EP0249903B1 - Semiconductor memory device - Google Patents

Semiconductor memory device Download PDF

Info

Publication number
EP0249903B1
EP0249903B1 EP19870108508 EP87108508A EP0249903B1 EP 0249903 B1 EP0249903 B1 EP 0249903B1 EP 19870108508 EP19870108508 EP 19870108508 EP 87108508 A EP87108508 A EP 87108508A EP 0249903 B1 EP0249903 B1 EP 0249903B1
Authority
EP
European Patent Office
Prior art keywords
test
signal
memory
address
memory device
Prior art date
Legal status (The legal status is an assumption and is not a legal conclusion. Google has not performed a legal analysis and makes no representation as to the accuracy of the status listed.)
Expired - Lifetime
Application number
EP19870108508
Other languages
German (de)
French (fr)
Other versions
EP0249903A3 (en
EP0249903A2 (en
Inventor
Shinji C/O Patent Division Saito
Shigeru C/O Patent Division Atsumi
Sumio C/O Patent Division Tanaka
Current Assignee (The listed assignees may be inaccurate. Google has not performed a legal analysis and makes no representation or warranty as to the accuracy of the list.)
Toshiba Corp
Original Assignee
Toshiba Corp
Priority date (The priority date is an assumption and is not a legal conclusion. Google has not performed a legal analysis and makes no representation as to the accuracy of the date listed.)
Filing date
Publication date
Priority to JP136838/86 priority Critical
Priority to JP61136838A priority patent/JPH0468719B2/ja
Application filed by Toshiba Corp filed Critical Toshiba Corp
Publication of EP0249903A2 publication Critical patent/EP0249903A2/en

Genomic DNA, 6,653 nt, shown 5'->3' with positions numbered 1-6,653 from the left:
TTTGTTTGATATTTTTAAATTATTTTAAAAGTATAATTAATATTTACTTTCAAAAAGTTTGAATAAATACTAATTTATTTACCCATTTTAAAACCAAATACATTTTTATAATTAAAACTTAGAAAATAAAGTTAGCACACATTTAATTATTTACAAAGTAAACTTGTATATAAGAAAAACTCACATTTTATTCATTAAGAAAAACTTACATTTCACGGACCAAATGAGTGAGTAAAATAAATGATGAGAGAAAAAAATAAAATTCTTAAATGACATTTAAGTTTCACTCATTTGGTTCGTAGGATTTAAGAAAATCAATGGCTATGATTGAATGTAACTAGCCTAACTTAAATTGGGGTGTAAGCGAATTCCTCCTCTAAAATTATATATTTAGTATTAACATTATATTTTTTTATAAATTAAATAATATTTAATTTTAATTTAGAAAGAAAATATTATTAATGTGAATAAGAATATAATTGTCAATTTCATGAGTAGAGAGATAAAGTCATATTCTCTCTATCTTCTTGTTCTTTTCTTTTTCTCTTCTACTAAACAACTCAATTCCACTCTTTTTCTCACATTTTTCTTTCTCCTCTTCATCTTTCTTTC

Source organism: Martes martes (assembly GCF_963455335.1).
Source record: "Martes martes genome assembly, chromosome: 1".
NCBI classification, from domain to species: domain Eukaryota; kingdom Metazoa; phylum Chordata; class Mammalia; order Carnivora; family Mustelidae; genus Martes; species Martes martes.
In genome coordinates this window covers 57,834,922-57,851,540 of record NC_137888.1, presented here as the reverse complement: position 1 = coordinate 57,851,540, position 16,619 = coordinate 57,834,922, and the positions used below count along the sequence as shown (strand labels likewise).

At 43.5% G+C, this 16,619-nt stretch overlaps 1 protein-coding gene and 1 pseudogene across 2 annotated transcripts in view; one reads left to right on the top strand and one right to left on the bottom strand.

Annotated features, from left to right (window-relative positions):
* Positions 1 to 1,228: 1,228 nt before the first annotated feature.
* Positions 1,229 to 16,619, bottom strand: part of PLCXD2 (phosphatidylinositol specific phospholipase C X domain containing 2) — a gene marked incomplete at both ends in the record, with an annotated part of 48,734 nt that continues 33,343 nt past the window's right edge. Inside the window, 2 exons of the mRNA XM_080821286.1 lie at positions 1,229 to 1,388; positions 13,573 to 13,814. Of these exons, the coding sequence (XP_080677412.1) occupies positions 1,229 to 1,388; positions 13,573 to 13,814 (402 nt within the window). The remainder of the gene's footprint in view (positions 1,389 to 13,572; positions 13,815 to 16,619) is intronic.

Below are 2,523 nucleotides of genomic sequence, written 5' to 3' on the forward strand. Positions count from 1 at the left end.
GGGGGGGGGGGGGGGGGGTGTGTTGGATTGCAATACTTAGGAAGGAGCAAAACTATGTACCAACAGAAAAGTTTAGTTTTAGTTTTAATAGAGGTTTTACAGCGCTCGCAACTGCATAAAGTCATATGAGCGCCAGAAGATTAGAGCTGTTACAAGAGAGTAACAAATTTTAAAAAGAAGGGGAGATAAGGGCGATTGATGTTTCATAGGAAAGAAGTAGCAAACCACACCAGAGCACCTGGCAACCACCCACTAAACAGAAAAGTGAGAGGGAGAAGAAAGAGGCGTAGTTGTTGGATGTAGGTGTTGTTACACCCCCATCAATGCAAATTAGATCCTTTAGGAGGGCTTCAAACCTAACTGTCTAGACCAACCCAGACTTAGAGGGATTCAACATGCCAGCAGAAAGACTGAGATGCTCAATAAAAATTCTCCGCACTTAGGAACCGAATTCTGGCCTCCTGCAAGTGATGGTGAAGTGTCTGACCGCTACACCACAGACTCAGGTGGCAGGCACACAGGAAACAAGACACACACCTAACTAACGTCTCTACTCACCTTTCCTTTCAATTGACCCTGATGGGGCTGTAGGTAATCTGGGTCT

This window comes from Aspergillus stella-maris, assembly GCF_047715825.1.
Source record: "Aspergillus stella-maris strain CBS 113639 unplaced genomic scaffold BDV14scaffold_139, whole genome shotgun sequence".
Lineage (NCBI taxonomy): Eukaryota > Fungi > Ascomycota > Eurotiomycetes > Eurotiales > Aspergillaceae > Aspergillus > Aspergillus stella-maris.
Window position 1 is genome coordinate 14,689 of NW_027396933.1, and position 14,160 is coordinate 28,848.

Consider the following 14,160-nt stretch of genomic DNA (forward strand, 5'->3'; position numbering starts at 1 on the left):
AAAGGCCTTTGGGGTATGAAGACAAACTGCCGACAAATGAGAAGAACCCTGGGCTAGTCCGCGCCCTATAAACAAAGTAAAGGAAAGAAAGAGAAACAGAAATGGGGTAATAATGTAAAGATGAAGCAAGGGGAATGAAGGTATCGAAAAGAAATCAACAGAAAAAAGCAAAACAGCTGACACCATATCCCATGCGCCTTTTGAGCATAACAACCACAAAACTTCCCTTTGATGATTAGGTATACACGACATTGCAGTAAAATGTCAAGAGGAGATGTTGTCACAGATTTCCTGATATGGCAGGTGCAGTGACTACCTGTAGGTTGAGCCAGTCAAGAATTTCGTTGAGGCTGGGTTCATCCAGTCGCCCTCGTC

Publication of EP0249903A3 publication Critical patent/EP0249903A3/en
Application granted granted Critical
Publication of EP0249903B1 publication Critical patent/EP0249903B1/en
Anticipated expiration legal-status Critical
Application status is Expired - Lifetime legal-status Critical

Links

Images

Classifications

    • GPHYSICS
    • G11INFORMATION STORAGE
    • G11CSTATIC STORES
    • G11C29/00Checking stores for correct operation ; Subsequent repair; Testing stores during standby or offline operation
    • G11C29/70Masking faults in memories by using spares or by reconfiguring
    • G11C29/78Masking faults in memories by using spares or by reconfiguring using programmable devices
    • G11C29/781Masking faults in memories by using spares or by reconfiguring using programmable devices combined in a redundant decoder
    • GPHYSICS
    • G11INFORMATION STORAGE
    • G11CSTATIC STORES
    • G11C29/00Checking stores for correct operation ; Subsequent repair; Testing stores during standby or offline operation
    • G11C29/04Detection or location of defective memory elements, e.g. cell constructio details, timing of test signals
    • G11C29/08Functional testing, e.g. testing during refresh, power-on self testing [POST] or distributed testing
    • G11C29/12Built-in arrangements for testing, e.g. built-in self testing [BIST] or interconnection details
    • G11C29/18Address generation devices; Devices for accessing memories, e.g. details of addressing circuits